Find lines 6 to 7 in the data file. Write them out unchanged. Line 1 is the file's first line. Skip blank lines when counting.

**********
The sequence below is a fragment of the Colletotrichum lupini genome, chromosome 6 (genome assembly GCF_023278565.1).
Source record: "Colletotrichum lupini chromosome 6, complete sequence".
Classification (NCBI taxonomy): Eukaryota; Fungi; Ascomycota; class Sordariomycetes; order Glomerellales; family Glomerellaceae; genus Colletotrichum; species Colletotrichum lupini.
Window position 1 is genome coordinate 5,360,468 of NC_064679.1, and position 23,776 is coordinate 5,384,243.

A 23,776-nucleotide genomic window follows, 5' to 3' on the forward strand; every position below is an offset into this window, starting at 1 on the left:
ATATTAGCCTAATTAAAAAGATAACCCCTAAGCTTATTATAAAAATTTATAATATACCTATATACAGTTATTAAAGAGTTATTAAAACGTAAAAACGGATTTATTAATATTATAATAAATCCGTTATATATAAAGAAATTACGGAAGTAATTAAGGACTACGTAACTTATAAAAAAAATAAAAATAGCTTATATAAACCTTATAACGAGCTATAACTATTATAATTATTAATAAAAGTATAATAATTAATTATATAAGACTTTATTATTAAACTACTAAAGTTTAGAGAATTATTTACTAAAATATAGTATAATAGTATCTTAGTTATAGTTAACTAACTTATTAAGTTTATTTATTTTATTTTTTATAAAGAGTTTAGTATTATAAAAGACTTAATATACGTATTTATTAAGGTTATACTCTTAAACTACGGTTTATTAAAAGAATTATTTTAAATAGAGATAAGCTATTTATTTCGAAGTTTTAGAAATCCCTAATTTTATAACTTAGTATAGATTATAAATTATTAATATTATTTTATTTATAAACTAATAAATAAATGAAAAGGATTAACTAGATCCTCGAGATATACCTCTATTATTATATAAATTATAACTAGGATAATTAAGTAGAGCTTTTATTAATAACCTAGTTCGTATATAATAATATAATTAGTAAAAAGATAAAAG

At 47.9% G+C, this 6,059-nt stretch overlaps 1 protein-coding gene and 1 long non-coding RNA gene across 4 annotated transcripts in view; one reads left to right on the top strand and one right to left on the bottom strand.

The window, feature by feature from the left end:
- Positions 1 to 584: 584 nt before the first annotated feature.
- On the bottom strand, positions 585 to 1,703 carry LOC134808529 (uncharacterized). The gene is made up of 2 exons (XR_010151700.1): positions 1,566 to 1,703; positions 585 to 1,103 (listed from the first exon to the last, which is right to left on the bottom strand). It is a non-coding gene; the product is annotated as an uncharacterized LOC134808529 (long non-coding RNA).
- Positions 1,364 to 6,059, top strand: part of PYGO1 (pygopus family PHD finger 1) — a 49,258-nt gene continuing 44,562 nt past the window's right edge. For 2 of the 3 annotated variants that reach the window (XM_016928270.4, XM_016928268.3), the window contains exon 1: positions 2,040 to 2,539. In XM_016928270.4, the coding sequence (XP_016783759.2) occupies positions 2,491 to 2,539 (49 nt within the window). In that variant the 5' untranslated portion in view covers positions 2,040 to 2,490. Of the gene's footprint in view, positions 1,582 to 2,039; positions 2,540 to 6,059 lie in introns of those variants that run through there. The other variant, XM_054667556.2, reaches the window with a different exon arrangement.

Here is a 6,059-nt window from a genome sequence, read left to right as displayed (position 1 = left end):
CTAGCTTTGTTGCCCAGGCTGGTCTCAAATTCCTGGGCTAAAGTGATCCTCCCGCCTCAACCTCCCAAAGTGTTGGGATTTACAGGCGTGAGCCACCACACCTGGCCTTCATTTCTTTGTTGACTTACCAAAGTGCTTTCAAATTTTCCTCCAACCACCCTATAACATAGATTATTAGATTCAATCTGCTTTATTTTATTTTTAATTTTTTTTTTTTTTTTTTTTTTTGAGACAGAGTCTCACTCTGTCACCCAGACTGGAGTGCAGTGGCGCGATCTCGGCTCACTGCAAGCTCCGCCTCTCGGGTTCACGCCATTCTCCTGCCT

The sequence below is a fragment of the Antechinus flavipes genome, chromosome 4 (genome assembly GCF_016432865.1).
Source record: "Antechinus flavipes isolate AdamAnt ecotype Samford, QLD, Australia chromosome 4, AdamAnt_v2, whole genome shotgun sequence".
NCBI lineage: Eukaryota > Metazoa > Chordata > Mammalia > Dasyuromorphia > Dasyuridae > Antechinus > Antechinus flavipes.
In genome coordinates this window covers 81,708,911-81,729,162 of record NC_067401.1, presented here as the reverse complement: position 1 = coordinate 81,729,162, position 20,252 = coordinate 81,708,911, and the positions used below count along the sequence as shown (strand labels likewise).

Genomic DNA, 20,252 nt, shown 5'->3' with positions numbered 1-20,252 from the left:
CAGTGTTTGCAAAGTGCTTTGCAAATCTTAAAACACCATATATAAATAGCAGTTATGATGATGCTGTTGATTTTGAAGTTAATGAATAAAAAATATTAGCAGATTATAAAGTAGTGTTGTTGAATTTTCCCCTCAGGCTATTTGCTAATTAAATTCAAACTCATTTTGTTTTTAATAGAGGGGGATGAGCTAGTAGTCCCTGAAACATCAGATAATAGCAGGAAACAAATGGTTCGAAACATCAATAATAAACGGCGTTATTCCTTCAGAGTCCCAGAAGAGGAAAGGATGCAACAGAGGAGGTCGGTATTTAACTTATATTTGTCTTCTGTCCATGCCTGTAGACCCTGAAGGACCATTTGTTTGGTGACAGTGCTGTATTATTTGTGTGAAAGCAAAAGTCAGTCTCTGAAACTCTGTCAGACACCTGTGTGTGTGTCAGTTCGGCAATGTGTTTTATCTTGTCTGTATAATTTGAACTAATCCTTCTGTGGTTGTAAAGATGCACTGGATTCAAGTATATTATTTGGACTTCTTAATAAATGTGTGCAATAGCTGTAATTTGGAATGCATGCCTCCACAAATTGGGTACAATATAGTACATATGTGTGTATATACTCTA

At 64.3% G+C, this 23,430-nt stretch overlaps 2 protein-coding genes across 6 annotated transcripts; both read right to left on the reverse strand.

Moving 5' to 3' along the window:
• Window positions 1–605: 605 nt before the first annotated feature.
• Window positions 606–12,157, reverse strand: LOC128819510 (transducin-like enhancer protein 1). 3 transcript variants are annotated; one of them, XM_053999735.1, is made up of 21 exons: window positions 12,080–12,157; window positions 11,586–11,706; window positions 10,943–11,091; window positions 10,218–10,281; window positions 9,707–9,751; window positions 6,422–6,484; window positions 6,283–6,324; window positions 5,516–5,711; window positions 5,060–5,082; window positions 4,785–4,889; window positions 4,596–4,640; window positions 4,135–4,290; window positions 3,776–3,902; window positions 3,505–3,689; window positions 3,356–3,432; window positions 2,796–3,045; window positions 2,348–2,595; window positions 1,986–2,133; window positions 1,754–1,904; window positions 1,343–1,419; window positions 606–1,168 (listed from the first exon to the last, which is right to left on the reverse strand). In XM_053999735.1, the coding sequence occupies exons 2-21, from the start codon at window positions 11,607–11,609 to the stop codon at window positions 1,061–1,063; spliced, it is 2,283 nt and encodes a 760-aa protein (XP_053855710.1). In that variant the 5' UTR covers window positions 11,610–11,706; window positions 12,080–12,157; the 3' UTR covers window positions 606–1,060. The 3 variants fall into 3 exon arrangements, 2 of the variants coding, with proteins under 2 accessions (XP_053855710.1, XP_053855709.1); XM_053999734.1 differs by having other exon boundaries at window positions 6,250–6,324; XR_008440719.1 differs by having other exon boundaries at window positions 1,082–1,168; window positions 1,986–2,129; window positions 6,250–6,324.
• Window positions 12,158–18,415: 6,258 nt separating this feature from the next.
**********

ATATTAGCCTAATTAAAAAGATAACCCCTAAGCTTATTATAAAAATTTATAATATACCTATATACAGTTATTAAAGAGTTATTAAAACGTAAAAACGGATTTATTAATATTATAATAAATCCGTTATATATAAAGAAATTACGGAAGTAATTAAGGACTACGTAACTTATAAAAAAAATAAAAATAGCTTATATAAACCTTATAACGAGCTATAACTATTATAATTATTAATAAAAGTATAATAATTAATTATATAAGACTTTATTATTAAACTACTAAAGTTTAGAGAATTATTTACTAAAATATAGTATAATAGTATCTTAGTTATAGTTAACTAACTTATTAAGTTTATTTATTTTATTTTTTATAAAGAGTTTAGTATTATAAAAGACTTAATATACGTATTTATTAAGGTTATACTCTTAAACTACGGTTTATTAAAAGAATTATTTTAAATAGAGATAAGCTATTTATTTCGAAGTTTTAGAAATCCCTAATTTTATAACTTAGTATAGATTATAAATTATTAATATTATTTTATTTATAAACTAATAAATAAATGAAAAGGATTAACTAGATCCTCGAGATATACCTCTATTATTATATAAATTATAACTAGGATAATTAAGTAGAGCTTTTATTAATAACCTAGTTCGTATATAATAATATAATTAGTAAAAAGATAAAAG

At 47.9% G+C, this 6,059-nt stretch overlaps 1 protein-coding gene and 1 long non-coding RNA gene across 4 annotated transcripts in view; one reads left to right on the top strand and one right to left on the bottom strand.